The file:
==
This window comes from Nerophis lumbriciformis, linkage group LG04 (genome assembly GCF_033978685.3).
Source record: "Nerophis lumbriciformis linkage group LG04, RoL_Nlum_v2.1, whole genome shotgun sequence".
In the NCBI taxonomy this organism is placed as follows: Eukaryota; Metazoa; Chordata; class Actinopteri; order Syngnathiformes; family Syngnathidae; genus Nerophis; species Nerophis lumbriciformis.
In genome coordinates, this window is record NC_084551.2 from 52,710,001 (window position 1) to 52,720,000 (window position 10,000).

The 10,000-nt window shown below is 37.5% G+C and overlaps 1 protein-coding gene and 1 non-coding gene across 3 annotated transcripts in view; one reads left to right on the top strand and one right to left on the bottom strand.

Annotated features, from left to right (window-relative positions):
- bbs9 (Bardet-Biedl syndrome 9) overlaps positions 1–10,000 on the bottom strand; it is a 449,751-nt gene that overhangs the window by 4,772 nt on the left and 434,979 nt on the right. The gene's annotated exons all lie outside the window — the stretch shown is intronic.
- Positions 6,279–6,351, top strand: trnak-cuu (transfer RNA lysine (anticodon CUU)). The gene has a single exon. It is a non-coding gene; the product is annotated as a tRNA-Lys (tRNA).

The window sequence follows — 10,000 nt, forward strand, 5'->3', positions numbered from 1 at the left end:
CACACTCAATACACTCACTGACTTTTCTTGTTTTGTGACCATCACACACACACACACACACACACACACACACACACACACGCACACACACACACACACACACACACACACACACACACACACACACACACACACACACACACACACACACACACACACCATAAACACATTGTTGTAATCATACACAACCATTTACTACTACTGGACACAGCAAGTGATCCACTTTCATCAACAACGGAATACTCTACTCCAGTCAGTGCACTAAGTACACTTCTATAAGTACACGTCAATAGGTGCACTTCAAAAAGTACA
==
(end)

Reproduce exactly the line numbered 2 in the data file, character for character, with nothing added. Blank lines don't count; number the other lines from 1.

Source record: "Nerophis lumbriciformis linkage group LG04, RoL_Nlum_v2.1, whole genome shotgun sequence".